All Hallows Archives Online

All Hallows

All Hallows College, Dublin was a Catholic Seminary which trained Priests for dioceses across the world.

The College was opened in 1842, and from 1892 was run by the Vincentians, like most seminaries, the decline in vocations in the second half of the 20th century led to its demise, from 2008 the College became part of Dublin University.

The College archives have now been digitised and are available online through their website, these include photographic records of former students, and copies of the College Magazine, these will be of tremendous help to genealogists tracing their ancestors who were educated here.

The archive can be viewed here

 

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New Book – Upholland College

Upholland

 

The North West Catholic History Society are delighted to announce the long awaited publication of Peter Doyle’s history of Upholland College, entitled ‘Upholland College – One Hundred and Fifty Years of Priestly Training’.

St Joseph’s College Upholland was a seminary in the Archdiocese of Liverpool and this book takes us through its long and illustrious history from its early origins at St Edward’s College, Everton in 1850 to the final closure and sale of the site in 1999.

The book is meticulously researched and beautifully written and is a must buy for any Catholic historian.

People wishing to order a copy can do so here

 

Day Conference 29 September 2018

bc1

2018 National Day Conference with AGM to be held at the famous 

Bar Convent Living Heritage Centre,

17 Blossom Street, York,

YO24 1AQ

 

barconvient logo

in the historic city of York
on Saturday 29th September 2018 (10am – 4 pm).
Theme: education,
with
Lawrence Gregory MA, Historic archivist to the Newman Collection; social and Catholic historian.

Alison Bartholomew, Historian and archivist of St. Chad’s Church, Manchester.

Tickets    £20

from  Jean Smith,

10 Irving Close, Stockport, 

SK2 7DX

2018 Conference

bc1

2018 National Day Conference with AGM to be held at the famous 

Bar Convent Living Heritage Centre,

17 Blossom Street, York,

YO24 1AQ

 

barconvient logo

in the historic city of York
on Saturday 29th September 2018 (10am – 4 pm).
Theme: education,
with
Lawrence Gregory MA, Historic archivist to the Newman Collection; social and Catholic historian.

Alison Bartholomew, Historian and archivist of St. Chad’s Church, Manchester.

Tickets    £20

from  Jean Smith,

10 Irving Close, Stockport, 

SK2 7DX

DNA Testing – Is it worth it?

Having been researching my family history since my teenage years, largely through Ancestry.com I decided in March, after much deliberation, to undertake a DNA test. The popularity of these tests for genealogical purposes has become very popular lately, particular as a result of television advertising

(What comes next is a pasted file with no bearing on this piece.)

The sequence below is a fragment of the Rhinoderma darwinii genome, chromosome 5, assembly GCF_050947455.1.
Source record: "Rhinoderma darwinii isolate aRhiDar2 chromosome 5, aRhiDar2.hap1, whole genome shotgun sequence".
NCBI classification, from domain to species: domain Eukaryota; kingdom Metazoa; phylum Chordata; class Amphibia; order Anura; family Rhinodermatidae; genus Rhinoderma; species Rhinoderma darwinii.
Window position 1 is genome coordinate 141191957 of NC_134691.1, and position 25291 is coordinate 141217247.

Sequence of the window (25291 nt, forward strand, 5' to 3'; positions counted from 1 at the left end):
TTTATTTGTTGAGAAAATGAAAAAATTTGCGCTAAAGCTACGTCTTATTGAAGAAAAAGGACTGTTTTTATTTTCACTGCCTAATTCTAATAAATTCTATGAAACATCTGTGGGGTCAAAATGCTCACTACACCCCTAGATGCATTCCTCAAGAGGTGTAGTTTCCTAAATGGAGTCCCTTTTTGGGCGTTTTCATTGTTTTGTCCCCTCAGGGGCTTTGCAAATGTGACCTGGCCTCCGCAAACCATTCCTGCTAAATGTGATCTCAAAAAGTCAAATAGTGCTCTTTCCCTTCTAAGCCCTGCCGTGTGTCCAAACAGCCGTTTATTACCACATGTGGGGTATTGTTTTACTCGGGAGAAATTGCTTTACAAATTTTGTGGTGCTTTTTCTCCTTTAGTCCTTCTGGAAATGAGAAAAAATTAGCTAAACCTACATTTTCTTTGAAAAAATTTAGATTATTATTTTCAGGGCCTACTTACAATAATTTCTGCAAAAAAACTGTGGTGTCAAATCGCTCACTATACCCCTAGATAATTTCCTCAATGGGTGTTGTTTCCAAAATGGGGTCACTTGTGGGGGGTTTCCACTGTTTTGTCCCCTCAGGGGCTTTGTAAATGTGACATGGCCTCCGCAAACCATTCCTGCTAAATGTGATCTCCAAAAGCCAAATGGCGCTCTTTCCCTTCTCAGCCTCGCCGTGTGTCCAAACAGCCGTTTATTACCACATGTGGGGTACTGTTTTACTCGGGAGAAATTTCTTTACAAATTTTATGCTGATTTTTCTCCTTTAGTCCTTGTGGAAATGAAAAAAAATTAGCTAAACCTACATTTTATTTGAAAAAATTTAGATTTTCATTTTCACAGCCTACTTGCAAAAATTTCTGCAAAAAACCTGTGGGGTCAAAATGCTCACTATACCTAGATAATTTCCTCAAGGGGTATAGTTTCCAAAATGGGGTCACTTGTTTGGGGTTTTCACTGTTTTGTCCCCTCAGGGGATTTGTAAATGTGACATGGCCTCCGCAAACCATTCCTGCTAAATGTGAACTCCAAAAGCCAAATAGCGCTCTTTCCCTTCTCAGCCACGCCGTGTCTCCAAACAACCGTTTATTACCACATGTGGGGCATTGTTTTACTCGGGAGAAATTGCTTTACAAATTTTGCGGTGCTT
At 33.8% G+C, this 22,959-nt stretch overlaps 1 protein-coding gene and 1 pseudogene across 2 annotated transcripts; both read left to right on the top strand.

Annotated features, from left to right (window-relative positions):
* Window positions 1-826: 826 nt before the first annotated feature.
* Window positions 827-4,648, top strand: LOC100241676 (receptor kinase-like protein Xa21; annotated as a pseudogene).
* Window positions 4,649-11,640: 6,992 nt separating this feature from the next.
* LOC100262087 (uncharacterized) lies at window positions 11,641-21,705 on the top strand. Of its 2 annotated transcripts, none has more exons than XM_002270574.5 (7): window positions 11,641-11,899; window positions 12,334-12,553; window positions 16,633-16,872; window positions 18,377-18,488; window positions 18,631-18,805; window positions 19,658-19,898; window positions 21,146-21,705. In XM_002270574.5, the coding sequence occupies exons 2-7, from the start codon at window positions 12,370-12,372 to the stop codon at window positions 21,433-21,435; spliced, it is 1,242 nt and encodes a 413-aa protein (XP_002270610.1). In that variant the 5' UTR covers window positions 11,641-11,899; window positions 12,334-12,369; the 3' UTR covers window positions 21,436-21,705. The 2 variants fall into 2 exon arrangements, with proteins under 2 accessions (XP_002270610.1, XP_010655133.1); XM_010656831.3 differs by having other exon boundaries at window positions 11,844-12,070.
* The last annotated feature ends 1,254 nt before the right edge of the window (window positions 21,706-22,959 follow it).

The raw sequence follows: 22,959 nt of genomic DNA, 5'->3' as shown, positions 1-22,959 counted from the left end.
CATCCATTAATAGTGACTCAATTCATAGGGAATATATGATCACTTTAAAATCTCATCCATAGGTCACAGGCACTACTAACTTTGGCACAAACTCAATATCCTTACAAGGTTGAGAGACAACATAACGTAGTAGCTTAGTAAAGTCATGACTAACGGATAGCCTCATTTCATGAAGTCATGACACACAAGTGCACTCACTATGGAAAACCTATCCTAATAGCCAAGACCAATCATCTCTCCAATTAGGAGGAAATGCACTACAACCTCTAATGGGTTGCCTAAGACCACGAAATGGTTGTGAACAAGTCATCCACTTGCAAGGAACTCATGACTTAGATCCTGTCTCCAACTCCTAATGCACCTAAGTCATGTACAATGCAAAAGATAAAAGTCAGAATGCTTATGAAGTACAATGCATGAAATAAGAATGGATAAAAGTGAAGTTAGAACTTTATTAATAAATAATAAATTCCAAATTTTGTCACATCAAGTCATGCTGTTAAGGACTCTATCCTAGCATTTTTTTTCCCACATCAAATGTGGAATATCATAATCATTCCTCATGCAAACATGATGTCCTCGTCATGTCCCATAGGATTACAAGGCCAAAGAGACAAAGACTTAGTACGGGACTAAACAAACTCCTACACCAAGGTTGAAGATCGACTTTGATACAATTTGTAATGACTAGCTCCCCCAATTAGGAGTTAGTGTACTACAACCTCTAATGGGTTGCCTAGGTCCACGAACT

After paying my fee of £79, I received my DNA kit in the post, the test involves filling a test tube with saliva, I sent the test-tube back on 12 March and had the results within a month.

The results have three main areas.

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  1. DNA Story

This is supposed to pinpoint which parts of the world your DNA markers originate from. The results however are in my view slightly spurious, they undertake this test by sampling a couple of thousand individuals with long proven family backgrounds in different regions of the world, then match your DNA makers to theirs. Although this may seem like a very small sample base for a world population of more than 7 billion, apparently Ancestry has the largest sample base of any of the DNA companies.

Having traced all lines of my ancestry back to at least the 1700s (and many much further), I have found my background to be a quarter Irish and three quarters English.

Screen Shot 2018-05-07 at 23.05.12

These are my results from the Ancestry DNA story, the 27% Irish being as expected, however 65% from Western Europe, and only 5% from England, came as something of a surprise, I have found no European ancestry, only English so far, this is presumably suggesting that almost every single one of my English ancestral lines originated in Europe, a fact that I find unlikely.

  1. DNA Matches

This section matches you up to other people who have taken the test and who share DNA markers with you, delineated by siblings, 1stcousins, 2ndcousins, 3rdcousins etc.

Screen Shot 2018-05-07 at 23.10.18

It is in this area that for me the DNA test has been worthwhile, it connected me with four 3rdcousins (meaning we share a great grandparent). I contacted all four of these people, the first two I found were descendants of my father’s paternal grandmother’s siblings, including a line I had previously been unable to work out. The third was a granddaughter of my Mother’s maternal grandmother’s elder sister who had emigrated to America in the 1910s and the family had lost contact with – the family live in Buffalo on the banks of Lake Eerie, the final 3rdcousin turned out to be granddaughter of the illegitimate son of my father’s paternal grandfather’s brother, the discovery of this line has solved many mysteries in both our families.

The downside of this is that your shared matches have made their family trees private, as many people have, it is very difficult to work out family connections.

  1. DNA Circles

These it seems are linking you with distant cousins around a particular shared ancestor. I am still waiting for these to develop.

Screen Shot 2018-05-07 at 23.17.24

In conclusion, while I treat the DNA story with some dubiousness, for me the DNA matches have made the whole process worthwhile, after only a month I have made contact with distant cousins and have filled out some unknown lines of my family tree, and for this purpose I would recommend it.